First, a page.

This article was featured in the 2019 Donor Edition of the Bridge Magazine.
A light blue house on Quincy St., just past Finlandia University’s Old Main building, bears the name “Servant Leadership House.” The house has been known by other names and had other purposes in the history of the university, but since 2014 it has been a residence for female students who desire to grow as servant leaders. Put simply, servant leaders focus primarily on influencing their communities with positive change by being acutely aware of the needs around them and by responding with generosity and humility in any way they can.
On October 12, 2019 the Servant Leadership House recognized its fifth anniversary by celebrating the servant leaders who built the Servant Leadership House. Substantial financial support came from Judy Juntunen, Edith Niederer, and Philip and René Johnson to get the renovations underway in 2014. Several individuals donated furnishings, kitchenware, window treatments, artwork, or rugs. 56 individuals volunteered more than 1,350 hours repairing windows, knocking down walls, painting, or cleaning.
In recent years several individuals made financial contributions to replace the old windows in the house, and in the summer of 2019 Norma Nominelli spearheaded a campaign to replace all 28 remaining old windows and support the vision for remodeling the attic space of the house.
“I’m so grateful for all the individuals who’ve been a part of the development of the Servant Leadership House,” said Dr. René Johnson, Director of Servant Leadership at Finlandia. “And it’s especially meaningful to me to rename the house the Koskela Servant Leadership House after my great-grandparents, Matt and Alina Koskela.”
Mathies (Matt) Koskela, a Finnish immigrant who came to America in 1891 at the age of 18, came with some carpentry skills, an industrious spirit, and a kind and generous heart. He started working for farmers near Westbrook, Minnesota, where he learned the farming trade and eventually owned three successful farms. He was married to Alina Koskela (neé Nerva) for 20 years when in 1896 she died from complications in her ninth pregnancy. Matt was left to raise the five surviving children. Two of the Koskela grandchildren decided to honor this family legacy of caring generosity with a gift to Finlandia University.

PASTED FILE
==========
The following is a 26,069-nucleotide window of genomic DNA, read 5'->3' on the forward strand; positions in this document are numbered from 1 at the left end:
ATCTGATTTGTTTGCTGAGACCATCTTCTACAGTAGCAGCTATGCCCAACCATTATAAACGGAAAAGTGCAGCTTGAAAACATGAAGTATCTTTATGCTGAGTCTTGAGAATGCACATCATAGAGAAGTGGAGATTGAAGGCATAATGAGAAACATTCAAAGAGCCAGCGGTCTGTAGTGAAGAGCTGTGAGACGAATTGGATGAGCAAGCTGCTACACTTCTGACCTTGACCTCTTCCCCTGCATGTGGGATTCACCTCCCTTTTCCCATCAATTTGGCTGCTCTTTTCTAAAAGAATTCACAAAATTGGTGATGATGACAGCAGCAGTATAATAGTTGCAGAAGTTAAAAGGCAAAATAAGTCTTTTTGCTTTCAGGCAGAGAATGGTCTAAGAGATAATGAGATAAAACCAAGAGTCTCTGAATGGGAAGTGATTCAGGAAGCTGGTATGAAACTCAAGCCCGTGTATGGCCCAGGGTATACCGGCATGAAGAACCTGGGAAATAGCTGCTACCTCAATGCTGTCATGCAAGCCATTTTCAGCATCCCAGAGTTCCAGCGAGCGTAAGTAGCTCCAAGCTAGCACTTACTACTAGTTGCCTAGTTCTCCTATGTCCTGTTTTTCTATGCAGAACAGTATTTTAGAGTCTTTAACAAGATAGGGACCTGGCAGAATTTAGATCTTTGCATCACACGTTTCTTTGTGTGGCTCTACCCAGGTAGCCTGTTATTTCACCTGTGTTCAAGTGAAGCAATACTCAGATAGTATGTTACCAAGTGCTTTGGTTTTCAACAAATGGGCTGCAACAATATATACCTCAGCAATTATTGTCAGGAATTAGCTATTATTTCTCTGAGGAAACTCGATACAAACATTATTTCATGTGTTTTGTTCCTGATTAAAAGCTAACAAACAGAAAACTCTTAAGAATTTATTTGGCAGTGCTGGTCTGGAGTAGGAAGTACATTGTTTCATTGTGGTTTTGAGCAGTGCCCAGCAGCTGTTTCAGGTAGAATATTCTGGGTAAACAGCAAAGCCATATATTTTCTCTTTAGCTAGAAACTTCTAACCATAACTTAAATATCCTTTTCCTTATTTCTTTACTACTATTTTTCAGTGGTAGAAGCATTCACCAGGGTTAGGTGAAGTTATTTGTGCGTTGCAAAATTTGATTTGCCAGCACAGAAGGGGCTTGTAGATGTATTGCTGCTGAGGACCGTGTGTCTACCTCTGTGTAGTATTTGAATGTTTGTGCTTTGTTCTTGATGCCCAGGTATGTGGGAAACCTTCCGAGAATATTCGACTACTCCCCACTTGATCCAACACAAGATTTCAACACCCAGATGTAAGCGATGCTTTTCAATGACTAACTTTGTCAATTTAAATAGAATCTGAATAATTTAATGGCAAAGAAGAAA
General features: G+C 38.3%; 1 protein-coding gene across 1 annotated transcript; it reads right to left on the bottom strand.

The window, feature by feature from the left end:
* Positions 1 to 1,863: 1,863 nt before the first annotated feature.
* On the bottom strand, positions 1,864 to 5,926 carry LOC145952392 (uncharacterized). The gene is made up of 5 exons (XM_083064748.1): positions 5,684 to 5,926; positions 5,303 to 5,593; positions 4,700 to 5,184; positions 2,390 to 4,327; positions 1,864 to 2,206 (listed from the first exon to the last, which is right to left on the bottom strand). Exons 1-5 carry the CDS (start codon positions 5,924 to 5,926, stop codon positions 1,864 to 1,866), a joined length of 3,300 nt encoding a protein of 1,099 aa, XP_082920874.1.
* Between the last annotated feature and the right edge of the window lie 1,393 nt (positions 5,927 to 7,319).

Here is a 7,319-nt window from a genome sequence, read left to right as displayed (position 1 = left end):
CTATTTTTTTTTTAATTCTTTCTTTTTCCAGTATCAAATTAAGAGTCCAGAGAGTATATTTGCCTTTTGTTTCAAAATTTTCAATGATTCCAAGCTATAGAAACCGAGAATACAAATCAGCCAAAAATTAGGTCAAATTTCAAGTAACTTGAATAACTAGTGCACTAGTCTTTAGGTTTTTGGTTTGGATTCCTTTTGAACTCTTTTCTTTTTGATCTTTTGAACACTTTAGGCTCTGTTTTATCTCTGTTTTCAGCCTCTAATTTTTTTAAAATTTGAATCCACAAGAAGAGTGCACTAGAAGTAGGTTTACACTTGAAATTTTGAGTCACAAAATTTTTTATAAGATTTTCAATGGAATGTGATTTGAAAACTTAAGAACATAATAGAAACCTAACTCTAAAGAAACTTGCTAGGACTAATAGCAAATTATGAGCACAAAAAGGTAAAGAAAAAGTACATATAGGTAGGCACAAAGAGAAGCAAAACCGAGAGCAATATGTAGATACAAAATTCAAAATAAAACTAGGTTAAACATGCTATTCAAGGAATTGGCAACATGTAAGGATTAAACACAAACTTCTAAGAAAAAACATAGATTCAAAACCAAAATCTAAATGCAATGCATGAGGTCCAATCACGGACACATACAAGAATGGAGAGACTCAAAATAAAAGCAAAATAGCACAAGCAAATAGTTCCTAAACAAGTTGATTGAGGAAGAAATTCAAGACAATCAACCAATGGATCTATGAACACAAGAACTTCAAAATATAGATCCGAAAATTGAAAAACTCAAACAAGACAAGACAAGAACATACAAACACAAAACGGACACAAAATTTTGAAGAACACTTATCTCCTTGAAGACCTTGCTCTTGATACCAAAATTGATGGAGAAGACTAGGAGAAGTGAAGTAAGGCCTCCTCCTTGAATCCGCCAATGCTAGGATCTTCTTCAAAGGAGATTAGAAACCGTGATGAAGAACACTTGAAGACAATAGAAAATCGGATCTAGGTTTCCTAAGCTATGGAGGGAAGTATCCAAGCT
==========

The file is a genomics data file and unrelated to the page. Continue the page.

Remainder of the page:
“Grandpa Koskela was a quiet and reserved man,” said Rev. Myron Grams, grandson of Matt and Alina. “He didn’t talk about the death of his wife. In fact, I don’t know that we talked a lot, but I always knew that he cared for me. That caring foundation really shaped the family, you know, and it’s an honor to have the Koskela name attached to a house that promotes caring for others and is connected with a Koskela descendant, René Johnson.”
Matt Koskela’s care for family left a lasting impression on another grandson, Jim Norton, who remembers his grandfather’s generosity in his boyhood.
“I walked about ¾ mile to country school, and when I was probably in seventh grade Grandpa Koskela came to visit us at our farm when winter was setting in. He saw how poorly dressed I was for the cold walk to school and took me straight down to the J.C. Penney where he bought me rubber boots lined with sheep fleece, new jeans, new gloves, a cap and a lined overcoat. Our family wasn’t rich so the next day when I went to school dressed in all these new clothes all the kids asked if my dad had robbed a bank! I remember it like it was yesterday.”
Norton was often compared to his grandfather when he was a boy.
“That’s okay with me,” he said, “that’s why I give a lot of my money away. I learned generosity from him. You know when people ask, ‘Who would you like to talk to again, if you could?’ I’d pick Grandpa Koskela. He was just a good guy willing to give a helping hand to others.”
“I certainly learned hard work and the importance of making a contribution from my parents. I learned that one’s earning power is greater when it benefits more than yourself,” said René Johnson. “My parents were offering financial support and friendship to old bachelors in town, and young people trying to get a start in life. They’ve certainly been generous with me and my sisters, and now with this major gift to the university and a project that is dear to me. I didn’t know that I was being schooled in servant leadership as a kid, but now I see it as part of my family legacy.”
Robert K. Greenleaf, the founder of the modern servant leadership movement said that servant leadership “begins with the natural feeling that one wants to serve, to serve first.”
And if you look at the Koskela Servant Leadership House, you can see that it ends with community.
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